National Unity's negotiating team will resume talk over the government's judicial reforms if Prime Minister Benjamin Netanyahu stops the one-sided legislation to repeal the courts' use of the Reasonableness Standard, chairman MK Benny Gantz said in a press conference on Thursday.
"I call on Netanyahu to stop the one-sided legislation and renew already today the talks at the president's residence, if not for democracy, if not for security, if not for the economy, then for the wholeness of the people of Israel and to prevent bloodshed," Gantz said, in his first public remarks after protest broke out on Wednesday night following a speech in which outgoing Tel Aviv Police chief Ami Eshed accused the government of attempting to "grossly intervene" in his treatment of weekly protests in Tel Aviv and demanding that he use more force against protestors.
The speech marks a shift in Gantz's message regarding the talks at the President's Residence, which stopped last month after the coalition attempted to delay the formation of the Judicial Selection Committee by not electing the committee's two representatives. In recent weeks, the National Unity chairman said that the talks would only resume if the remaining vacancies on the Judicial Selection Committee are filled. However, his message on Thursday implied that this was no longer a precondition to rejoining the talks.
Gantz accused the prime minister of repeatedly choosing "petty politics" in order to keep his coalition quiet, at the expense of the "people of Israel and the State of Israel."
"When we encounter more difficult incidents and god forbid bloodshed, Netanyahu cannot say that he did not know. When he puts the security of the citizens of Israel in the hands of Ben-Gvir, he is abandoning them," Gantz said.
"Netanyahu speaks about 'responsibility' and legislates wildly; speaks about 'softening' [the reform], but continues the judicial overhaul in segments.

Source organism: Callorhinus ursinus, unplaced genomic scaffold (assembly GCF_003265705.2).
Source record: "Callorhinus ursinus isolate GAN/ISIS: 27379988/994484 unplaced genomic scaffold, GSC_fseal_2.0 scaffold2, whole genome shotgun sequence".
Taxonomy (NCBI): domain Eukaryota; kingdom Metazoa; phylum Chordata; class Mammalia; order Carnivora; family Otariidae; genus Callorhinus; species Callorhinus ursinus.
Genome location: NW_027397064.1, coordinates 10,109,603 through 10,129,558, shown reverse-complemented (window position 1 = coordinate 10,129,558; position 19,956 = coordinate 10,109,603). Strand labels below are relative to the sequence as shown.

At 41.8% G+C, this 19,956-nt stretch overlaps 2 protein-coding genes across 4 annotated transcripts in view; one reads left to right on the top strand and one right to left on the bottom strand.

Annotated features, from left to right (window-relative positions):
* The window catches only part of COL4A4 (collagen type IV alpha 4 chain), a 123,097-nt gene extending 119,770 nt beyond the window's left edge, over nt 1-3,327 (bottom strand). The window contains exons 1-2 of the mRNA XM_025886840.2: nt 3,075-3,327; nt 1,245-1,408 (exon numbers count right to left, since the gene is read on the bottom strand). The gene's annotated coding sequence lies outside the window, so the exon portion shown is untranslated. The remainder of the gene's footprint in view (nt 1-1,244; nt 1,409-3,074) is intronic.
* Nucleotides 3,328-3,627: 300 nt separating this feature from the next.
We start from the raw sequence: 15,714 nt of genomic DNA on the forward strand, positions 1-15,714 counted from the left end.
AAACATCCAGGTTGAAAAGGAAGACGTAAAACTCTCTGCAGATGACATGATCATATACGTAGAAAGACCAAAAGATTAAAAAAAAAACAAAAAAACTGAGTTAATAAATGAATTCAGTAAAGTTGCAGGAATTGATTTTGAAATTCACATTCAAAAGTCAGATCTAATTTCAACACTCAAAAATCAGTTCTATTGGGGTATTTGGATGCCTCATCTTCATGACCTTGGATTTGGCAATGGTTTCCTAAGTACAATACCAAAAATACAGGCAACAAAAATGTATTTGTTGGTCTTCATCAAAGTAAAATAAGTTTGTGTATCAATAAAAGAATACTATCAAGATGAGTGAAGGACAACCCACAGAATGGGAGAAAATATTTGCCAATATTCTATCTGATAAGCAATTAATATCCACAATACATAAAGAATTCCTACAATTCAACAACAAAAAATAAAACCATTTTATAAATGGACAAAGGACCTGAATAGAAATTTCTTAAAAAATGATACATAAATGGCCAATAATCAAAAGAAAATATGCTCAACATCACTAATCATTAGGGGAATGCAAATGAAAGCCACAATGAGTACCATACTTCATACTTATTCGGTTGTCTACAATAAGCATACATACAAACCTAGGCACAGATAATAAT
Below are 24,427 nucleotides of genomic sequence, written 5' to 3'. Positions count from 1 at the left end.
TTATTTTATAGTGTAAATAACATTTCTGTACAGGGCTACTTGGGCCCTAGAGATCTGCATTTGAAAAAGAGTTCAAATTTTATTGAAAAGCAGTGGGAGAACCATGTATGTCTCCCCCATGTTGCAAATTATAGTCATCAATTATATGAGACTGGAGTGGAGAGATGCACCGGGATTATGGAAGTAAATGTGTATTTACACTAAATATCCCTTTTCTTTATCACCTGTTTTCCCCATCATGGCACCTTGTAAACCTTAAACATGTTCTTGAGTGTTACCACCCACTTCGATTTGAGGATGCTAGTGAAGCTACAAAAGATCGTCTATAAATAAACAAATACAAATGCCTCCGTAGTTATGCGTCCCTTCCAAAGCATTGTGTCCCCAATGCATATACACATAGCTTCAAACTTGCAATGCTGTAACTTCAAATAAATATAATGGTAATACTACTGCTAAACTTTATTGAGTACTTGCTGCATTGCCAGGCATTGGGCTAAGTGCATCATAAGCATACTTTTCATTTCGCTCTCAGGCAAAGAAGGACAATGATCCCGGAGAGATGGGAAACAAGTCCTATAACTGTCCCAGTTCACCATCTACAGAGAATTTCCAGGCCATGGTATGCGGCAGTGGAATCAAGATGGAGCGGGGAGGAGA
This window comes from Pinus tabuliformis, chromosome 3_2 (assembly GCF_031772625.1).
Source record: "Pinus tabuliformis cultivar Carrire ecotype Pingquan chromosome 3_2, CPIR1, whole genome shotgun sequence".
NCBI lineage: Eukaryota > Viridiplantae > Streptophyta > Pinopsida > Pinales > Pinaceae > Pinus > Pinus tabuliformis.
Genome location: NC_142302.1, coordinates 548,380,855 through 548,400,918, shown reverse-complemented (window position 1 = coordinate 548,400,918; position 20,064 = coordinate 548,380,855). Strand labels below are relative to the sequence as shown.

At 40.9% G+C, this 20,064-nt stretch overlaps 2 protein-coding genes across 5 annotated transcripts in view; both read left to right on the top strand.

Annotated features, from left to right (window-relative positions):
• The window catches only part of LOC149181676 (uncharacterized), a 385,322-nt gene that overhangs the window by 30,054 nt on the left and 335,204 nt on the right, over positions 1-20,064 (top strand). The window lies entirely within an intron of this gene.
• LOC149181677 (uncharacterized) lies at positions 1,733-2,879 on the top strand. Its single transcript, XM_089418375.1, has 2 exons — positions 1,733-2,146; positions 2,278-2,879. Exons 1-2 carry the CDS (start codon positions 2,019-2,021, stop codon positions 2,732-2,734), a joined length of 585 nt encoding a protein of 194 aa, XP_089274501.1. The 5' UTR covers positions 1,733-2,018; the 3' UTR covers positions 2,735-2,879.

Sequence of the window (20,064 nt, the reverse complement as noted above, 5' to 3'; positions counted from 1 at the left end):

"He sees that the violence is increasing – pistols are being drawn, attempts to trample protestors, tension between us that continues to grow – and he continues in this dangerous path that will bring us to a collision, and, god forbid, to civil war.
"When people bleed in the streets, the responsibility will first and foremost be his," Gantz charged.
The National Unity chairman added that if the judicial reforms pass, they will be canceled immediately after the next election – and would serve as a stain on Israel's history. He concluded by stressing that while the protesters were the real buffer against the reforms, they must not resort to violence and heed the police's directives.
Politicians respond to Gantz's statements
The Likud responded in a statement soon after to Gantz's speech.
"It is too bad that Benny Gantz has not listened to the heads of the coalition, who called for months to reach agreements. Instead, he wasted time and eventually broke under the pressure of the heads of the protest movements, and backed away from understandings that nearly became agreements, and abandoned the talks at the President's Residence. Benny Gantz should not be trusted. He is a hostage of the protests and does not want or is not capable of arriving at any agreements. His only purpose is to waste more time."
National Unity responded in a statement of its own, "We propose that the Likud, which chose to blow up the talks and tear apart Israel society. Stop harming the state of Israel and people of Israel – and return to the talks. The responsibility for the results, and god forbid for bloodshed – is on Netanyahu."
Opposition party Yisrael Beytenu chairman MK Avigdor Liberman also criticized Gantz.
"Enough calling for fake dialogue. The opposition's national responsibility requires that it stands clearly against the halakhic and messianic government, and against the predatory legislation that is leading us in the direction of dark regimes," Liberman wrote on Twitter, adding that it was "simply irresponsible" to "turn the opposition in to a fig leaf for the government's steps," and to "legitimize legislation that is being advanced piece by piece."
Liberman said that the country needed a clear demand for a constitution that separates religion and state, and called on the Zionist opposition parties to create a forum to "formulate a constitution ahead of a regime change in the next election."